Tuesday, June 16, 2009

Khamene'i and Montazeri

Grand Ayatollah Hussein Ali Montazeri is starting to become a presence in the ongoing Iran turmoil, both calling for three days of mourning for murdered demonstrators and saying the election results "cannot be accepted by anyone of sound mind." As others have noted, he has an interesting history, one which intertwines with that of Khamene'i in interesting ways.

Montazeri was close to revolutionary leader Ayatollah Ruhollah Khomeini during the 1980's, and a strong proponent of his version of the Islamic Republic. He was considered Khomeini's preferred successor until the late 1980's, when he became increasingly critical of the use of force against dissidents. Khomeini denied this was taking place, either for cynical reasons or because by his late 80's he was detached from day-to-day affairs and in denial over what had become of his experiment. As a result, he was fell from favor, and was forced to resign in March 1989. Shortly thereafter, and shortly before his death, Khomeini signaled that his new preferred heir was then-President Ali Khamene'i. Khamene'i did not have the proper clerical credentials, and it required a massive PR move to win some acceptance of him as an ayatollah. This is considered by many to have touched off one of the worst waves of "title inflation" in the Shi'ite world, which has devalued once-august designations and led to the creation of new ones, with "Grand Ayatollah" being the most recent.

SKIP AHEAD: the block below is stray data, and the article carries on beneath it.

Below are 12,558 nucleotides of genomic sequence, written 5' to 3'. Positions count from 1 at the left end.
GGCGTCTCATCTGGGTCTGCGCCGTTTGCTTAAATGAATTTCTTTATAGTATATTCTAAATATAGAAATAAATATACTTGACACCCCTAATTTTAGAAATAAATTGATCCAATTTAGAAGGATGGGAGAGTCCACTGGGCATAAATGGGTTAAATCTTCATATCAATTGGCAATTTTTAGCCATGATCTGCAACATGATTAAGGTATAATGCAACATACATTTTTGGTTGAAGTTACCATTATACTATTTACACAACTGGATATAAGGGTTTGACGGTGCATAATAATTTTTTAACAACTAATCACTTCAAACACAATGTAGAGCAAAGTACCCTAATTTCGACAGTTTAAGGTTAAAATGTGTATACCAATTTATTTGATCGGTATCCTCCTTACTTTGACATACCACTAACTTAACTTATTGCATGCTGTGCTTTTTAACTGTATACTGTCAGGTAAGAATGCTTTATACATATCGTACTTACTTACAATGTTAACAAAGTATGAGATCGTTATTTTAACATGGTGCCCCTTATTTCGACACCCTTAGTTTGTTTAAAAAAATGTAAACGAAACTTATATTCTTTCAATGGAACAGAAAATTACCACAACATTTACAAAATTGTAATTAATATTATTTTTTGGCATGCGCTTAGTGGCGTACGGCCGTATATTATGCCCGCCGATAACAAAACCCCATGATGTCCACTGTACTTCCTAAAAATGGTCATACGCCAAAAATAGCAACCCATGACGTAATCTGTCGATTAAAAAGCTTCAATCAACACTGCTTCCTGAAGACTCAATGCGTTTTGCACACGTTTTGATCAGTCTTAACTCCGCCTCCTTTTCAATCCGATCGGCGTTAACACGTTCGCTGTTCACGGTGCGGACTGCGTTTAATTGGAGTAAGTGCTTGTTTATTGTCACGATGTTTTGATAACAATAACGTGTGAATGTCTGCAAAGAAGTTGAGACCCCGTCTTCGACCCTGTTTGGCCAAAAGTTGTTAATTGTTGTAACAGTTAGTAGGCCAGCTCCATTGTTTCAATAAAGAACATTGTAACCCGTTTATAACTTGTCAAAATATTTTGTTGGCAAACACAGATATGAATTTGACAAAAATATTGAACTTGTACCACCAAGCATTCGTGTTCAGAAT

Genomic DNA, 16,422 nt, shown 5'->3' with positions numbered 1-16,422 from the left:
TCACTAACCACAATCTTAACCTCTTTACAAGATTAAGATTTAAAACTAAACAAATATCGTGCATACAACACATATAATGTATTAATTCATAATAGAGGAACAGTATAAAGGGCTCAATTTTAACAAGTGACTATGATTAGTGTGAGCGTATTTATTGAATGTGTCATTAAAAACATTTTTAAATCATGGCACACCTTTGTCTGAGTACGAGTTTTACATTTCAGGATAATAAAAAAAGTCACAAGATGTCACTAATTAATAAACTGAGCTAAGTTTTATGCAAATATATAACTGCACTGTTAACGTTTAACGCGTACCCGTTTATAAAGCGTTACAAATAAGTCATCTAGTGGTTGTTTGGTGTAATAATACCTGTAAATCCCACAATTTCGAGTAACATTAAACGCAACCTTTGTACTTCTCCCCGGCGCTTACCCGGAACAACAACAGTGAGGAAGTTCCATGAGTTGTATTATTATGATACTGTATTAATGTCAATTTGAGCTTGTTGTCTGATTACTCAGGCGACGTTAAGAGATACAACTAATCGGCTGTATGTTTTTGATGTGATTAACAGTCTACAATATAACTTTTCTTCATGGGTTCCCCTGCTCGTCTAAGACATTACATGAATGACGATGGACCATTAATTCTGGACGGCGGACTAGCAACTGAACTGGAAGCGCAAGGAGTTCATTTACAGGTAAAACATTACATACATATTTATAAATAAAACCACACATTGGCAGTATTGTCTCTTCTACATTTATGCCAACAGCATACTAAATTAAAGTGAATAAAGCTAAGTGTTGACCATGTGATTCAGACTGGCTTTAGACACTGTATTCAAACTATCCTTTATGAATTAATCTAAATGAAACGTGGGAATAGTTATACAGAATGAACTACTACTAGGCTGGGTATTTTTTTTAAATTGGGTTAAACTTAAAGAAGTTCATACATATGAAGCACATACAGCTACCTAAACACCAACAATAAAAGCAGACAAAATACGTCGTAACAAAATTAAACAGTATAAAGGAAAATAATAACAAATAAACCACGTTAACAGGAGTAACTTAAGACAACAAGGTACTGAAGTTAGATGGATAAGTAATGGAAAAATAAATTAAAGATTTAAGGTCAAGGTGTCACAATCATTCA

After Khomeini died that June, the Assembly of Experts met and duly selected Khamene'i as his successor. Partly to enhance his status, however, they adjusted his titulature. In the constitution, the word "supreme" was inserted before "rule of the jurisprudent," and the same followed in the popular use with "Supreme Leader" gradually replacing just "Leader." Montazeri and many others objected to this change and its implications, as well, for which they were harassed and Montazeri eventually placed under house arrest. Khamene'i continued to accrue religious flattery, particularly when Ali Larijani was head of the state broadcasting company.

There's an additional angle that occurred to me while writing this, and that is that Ali Akbar Hashemi-Rafsanjani, who moved from Speaker of Parliament to President in 1989, was rumored to prefer a council of jurists to a single powerful Leader. If he is, in fact, in Qom politicking among the Assembly of Experts to potentially remove Khamene'i, the issue of what to do after him will come up, and that may be a factor.

(Crossposted to American Footprints)

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